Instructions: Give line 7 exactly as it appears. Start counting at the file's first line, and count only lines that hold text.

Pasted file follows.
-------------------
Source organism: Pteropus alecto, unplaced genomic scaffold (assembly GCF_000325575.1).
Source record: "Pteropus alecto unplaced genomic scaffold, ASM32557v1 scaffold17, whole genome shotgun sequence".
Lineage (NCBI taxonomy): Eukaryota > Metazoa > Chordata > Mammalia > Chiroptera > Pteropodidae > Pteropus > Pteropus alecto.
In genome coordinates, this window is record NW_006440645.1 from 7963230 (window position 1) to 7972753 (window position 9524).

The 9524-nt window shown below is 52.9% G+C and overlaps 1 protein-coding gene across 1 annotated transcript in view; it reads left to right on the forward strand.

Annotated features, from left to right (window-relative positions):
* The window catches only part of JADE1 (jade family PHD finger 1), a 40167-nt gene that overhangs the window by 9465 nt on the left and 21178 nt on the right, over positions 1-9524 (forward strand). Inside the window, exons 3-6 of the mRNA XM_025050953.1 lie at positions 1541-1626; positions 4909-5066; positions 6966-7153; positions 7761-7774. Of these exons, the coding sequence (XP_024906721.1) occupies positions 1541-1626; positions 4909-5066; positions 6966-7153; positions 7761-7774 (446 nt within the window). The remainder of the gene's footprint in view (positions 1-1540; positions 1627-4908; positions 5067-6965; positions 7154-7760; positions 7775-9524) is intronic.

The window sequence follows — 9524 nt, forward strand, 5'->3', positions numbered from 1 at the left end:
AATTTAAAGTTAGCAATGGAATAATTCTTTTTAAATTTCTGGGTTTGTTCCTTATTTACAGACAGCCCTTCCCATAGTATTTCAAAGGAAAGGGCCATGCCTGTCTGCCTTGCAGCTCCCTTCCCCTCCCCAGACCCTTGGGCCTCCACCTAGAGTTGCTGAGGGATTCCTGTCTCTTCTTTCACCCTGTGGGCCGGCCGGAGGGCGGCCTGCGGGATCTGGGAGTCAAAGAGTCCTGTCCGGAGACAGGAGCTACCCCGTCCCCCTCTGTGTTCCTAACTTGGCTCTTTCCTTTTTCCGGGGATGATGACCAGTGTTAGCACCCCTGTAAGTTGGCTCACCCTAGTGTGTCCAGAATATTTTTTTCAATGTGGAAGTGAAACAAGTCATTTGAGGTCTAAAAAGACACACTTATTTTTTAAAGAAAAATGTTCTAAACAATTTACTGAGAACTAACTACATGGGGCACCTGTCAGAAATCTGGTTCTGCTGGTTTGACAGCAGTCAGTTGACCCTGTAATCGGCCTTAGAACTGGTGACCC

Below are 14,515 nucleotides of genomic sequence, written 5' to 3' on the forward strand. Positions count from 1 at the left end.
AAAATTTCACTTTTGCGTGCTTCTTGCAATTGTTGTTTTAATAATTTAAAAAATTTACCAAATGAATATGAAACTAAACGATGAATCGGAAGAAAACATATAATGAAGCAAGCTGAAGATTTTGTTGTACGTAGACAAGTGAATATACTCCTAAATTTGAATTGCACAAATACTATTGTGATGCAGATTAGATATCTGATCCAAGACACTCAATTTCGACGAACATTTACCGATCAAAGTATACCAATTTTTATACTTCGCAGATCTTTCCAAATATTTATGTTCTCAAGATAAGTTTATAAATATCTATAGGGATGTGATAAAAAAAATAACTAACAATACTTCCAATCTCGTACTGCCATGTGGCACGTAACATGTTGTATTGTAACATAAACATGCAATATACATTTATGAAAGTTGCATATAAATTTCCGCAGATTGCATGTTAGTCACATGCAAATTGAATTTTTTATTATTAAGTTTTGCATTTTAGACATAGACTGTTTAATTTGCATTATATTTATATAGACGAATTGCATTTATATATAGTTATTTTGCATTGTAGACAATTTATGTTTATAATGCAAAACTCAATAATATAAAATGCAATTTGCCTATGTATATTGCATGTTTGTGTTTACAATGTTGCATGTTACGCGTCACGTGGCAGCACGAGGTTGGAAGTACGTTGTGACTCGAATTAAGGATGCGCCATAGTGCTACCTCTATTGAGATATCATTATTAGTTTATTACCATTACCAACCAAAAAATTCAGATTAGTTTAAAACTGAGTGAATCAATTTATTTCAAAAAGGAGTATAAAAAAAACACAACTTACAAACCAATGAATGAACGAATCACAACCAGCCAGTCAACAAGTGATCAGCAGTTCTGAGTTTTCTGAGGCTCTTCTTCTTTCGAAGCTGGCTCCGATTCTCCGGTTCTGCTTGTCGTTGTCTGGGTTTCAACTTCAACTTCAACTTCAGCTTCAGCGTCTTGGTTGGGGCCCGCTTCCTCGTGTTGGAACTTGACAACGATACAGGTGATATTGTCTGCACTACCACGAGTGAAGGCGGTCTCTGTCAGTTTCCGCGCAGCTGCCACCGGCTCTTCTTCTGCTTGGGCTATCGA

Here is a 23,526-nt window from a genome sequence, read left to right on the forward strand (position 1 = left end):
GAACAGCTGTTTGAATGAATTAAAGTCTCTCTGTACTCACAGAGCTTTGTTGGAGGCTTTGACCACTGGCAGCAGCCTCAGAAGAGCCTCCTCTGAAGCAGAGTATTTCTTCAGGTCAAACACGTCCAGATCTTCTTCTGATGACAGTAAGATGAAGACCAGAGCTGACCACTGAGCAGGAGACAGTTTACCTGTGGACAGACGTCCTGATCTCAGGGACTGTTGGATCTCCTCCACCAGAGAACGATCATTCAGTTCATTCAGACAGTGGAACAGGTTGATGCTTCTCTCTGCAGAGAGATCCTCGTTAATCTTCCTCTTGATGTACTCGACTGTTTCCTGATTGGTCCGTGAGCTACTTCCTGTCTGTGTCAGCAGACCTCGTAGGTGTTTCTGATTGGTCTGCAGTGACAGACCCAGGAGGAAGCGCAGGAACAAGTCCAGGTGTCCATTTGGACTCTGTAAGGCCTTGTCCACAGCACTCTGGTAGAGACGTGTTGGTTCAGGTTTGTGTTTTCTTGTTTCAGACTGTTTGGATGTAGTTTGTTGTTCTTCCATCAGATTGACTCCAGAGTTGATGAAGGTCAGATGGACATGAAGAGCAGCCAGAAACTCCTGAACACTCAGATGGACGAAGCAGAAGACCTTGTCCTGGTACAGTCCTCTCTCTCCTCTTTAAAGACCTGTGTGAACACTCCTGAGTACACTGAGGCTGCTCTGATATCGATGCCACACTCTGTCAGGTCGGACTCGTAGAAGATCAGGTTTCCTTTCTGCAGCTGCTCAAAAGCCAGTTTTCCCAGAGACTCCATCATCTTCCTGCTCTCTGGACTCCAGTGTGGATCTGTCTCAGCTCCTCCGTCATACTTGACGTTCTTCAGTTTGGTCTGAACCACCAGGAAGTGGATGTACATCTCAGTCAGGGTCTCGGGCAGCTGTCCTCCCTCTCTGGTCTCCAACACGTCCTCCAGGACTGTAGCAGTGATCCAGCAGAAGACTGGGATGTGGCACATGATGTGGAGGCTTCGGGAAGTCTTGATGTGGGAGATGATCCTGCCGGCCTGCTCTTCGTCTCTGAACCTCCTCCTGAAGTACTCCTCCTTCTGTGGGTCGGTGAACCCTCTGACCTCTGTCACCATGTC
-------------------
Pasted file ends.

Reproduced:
* The window catches only part of JADE1 (jade family PHD finger 1), a 40167-nt gene that overhangs the window by 9465 nt on the left and 21178 nt on the right, over positions 1-9524 (forward strand). Inside the window, exons 3-6 of the mRNA XM_025050953.1 lie at positions 1541-1626; positions 4909-5066; positions 6966-7153; positions 7761-7774. Of these exons, the coding sequence (XP_024906721.1) occupies positions 1541-1626; positions 4909-5066; positions 6966-7153; positions 7761-7774 (446 nt within the window). The remainder of the gene's footprint in view (positions 1-1540; positions 1627-4908; positions 5067-6965; positions 7154-7760; positions 7775-9524) is intronic.